e. Isometric. These exercises are performed by the patient by contracting and
relaxing muscles while keeping the part in a fixed position. Isometric exercises are
done to maintain muscle strength when a joint is immobilized. Full patient cooperation
TYPES OF BODY MOVEMENT
NOTE: For types of body movement, see figure 5-1.
a. Flexion. The state of being bent. The cervical spine is flexed when the chin
is moved toward the chest.
b. Extension. The state of being in a straight line. The cervical spine is
extended when the head is held straight.
c. Hyperextension. The state of exaggerated extension. The cervical spine is
hyperextended when the person looks overhead, toward the ceiling.
d. Abduction. Lateral movement of a body part away from the midline of the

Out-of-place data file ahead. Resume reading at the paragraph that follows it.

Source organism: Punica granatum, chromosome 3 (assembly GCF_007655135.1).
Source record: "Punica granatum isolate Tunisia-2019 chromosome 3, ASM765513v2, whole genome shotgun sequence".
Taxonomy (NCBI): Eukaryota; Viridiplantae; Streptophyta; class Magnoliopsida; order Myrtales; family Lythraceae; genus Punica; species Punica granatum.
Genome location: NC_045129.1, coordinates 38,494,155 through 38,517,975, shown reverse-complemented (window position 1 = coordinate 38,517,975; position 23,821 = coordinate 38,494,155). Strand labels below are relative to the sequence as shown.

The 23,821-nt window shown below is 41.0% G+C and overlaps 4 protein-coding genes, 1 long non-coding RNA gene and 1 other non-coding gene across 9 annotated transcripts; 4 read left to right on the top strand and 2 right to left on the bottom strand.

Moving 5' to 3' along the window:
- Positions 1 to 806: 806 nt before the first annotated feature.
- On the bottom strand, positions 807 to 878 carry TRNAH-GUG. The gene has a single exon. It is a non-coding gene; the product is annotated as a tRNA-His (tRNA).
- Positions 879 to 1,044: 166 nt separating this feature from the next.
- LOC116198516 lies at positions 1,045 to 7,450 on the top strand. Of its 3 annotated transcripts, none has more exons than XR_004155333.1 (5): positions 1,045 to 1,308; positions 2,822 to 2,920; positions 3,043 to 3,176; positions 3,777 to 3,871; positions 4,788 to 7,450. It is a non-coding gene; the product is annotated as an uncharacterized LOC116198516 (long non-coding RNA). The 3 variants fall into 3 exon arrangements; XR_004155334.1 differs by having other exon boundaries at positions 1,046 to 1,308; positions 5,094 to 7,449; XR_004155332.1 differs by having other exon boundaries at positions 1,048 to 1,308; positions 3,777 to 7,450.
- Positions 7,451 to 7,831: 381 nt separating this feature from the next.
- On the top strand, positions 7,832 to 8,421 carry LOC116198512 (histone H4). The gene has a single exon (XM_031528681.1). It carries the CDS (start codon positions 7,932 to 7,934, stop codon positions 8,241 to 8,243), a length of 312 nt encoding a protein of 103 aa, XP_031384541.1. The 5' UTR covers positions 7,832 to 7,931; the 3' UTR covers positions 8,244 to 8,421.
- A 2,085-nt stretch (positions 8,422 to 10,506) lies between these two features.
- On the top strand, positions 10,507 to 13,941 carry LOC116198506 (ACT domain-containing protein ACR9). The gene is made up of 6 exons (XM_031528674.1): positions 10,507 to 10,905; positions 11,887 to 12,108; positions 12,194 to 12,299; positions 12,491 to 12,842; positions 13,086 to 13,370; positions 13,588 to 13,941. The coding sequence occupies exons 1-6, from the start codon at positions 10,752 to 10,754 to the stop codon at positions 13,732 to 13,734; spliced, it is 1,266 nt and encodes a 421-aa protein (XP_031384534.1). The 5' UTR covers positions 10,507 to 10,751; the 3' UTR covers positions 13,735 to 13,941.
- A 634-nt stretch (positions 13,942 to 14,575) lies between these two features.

body. The arm is abducted when it is held away from the body.
e. Adduction. Lateral movement of a body part toward the midline of the body.
The arm is adducted when it is moved from an outstretched position toward the body.
f. Rotation. Turning of a body part around an axis. The head is rotated when
moved from side to side to indicate "no."
g. Circumduction. Rotating an extremity in a complete circle. Circumduction is
a combination of abduction, adduction, extension, and flexion.
h. Supination. The palm or sole is rotated in an upward position
Pronation. The palm or sole is rotated in a downward position.
GUIDELINES FOR RANGE OF MOTION EXERCISES
a. Plan when range of motion exercises should be done (see figures 5-2 and
5-3). Plan whether exercises will be passive, active-assistive, or active. Involve the
patient in planning the program of exercises and other activities because he/she will be
more apt to do the exercises voluntarily.
b. Expect the patient's heart rate and respiratory rate to increase during